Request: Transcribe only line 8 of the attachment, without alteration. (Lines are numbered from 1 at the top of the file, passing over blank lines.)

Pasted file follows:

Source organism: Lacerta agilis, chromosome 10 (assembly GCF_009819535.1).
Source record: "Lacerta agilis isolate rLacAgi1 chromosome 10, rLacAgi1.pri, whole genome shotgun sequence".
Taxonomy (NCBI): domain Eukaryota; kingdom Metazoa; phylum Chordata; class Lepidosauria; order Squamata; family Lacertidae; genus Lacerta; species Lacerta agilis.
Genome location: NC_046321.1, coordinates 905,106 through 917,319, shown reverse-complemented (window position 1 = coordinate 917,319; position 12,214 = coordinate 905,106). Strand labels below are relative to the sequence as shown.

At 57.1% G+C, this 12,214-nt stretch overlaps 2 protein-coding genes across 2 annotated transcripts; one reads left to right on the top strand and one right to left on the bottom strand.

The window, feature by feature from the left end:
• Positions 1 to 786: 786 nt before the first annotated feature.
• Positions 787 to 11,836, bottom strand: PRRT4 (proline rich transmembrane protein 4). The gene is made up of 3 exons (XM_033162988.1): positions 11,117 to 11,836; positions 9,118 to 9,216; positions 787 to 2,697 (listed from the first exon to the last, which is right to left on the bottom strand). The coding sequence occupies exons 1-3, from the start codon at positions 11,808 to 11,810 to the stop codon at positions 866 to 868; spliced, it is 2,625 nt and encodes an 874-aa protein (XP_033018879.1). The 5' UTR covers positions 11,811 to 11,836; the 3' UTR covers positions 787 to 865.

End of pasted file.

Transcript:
• Positions 787 to 11,836, bottom strand: PRRT4 (proline rich transmembrane protein 4). The gene is made up of 3 exons (XM_033162988.1): positions 11,117 to 11,836; positions 9,118 to 9,216; positions 787 to 2,697 (listed from the first exon to the last, which is right to left on the bottom strand). The coding sequence occupies exons 1-3, from the start codon at positions 11,808 to 11,810 to the stop codon at positions 866 to 868; spliced, it is 2,625 nt and encodes an 874-aa protein (XP_033018879.1). The 5' UTR covers positions 11,811 to 11,836; the 3' UTR covers positions 787 to 865.